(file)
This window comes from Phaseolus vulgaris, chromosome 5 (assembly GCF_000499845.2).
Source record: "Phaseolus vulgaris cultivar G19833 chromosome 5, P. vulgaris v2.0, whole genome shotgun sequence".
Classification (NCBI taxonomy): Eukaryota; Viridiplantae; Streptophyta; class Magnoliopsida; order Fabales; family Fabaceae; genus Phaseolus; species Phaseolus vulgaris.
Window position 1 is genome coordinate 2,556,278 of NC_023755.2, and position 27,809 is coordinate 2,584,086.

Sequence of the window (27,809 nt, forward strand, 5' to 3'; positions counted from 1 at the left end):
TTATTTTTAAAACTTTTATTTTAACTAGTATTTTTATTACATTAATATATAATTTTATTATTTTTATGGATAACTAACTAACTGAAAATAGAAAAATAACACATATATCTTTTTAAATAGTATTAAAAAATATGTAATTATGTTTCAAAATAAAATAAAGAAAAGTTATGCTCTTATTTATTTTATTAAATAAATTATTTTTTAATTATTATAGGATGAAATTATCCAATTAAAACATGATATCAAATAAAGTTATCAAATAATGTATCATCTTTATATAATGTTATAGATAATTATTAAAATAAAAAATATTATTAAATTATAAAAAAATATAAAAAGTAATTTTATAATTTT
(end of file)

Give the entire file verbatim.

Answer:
This window comes from Phaseolus vulgaris, chromosome 5 (assembly GCF_000499845.2).
Source record: "Phaseolus vulgaris cultivar G19833 chromosome 5, P. vulgaris v2.0, whole genome shotgun sequence".
Classification (NCBI taxonomy): Eukaryota; Viridiplantae; Streptophyta; class Magnoliopsida; order Fabales; family Fabaceae; genus Phaseolus; species Phaseolus vulgaris.
Window position 1 is genome coordinate 2,556,278 of NC_023755.2, and position 27,809 is coordinate 2,584,086.

Sequence of the window (27,809 nt, forward strand, 5' to 3'; positions counted from 1 at the left end):
TTATTTTTAAAACTTTTATTTTAACTAGTATTTTTATTACATTAATATATAATTTTATTATTTTTATGGATAACTAACTAACTGAAAATAGAAAAATAACACATATATCTTTTTAAATAGTATTAAAAAATATGTAATTATGTTTCAAAATAAAATAAAGAAAAGTTATGCTCTTATTTATTTTATTAAATAAATTATTTTTTAATTATTATAGGATGAAATTATCCAATTAAAACATGATATCAAATAAAGTTATCAAATAATGTATCATCTTTATATAATGTTATAGATAATTATTAAAATAAAAAATATTATTAAATTATAAAAAAATATAAAAAGTAATTTTATAATTTT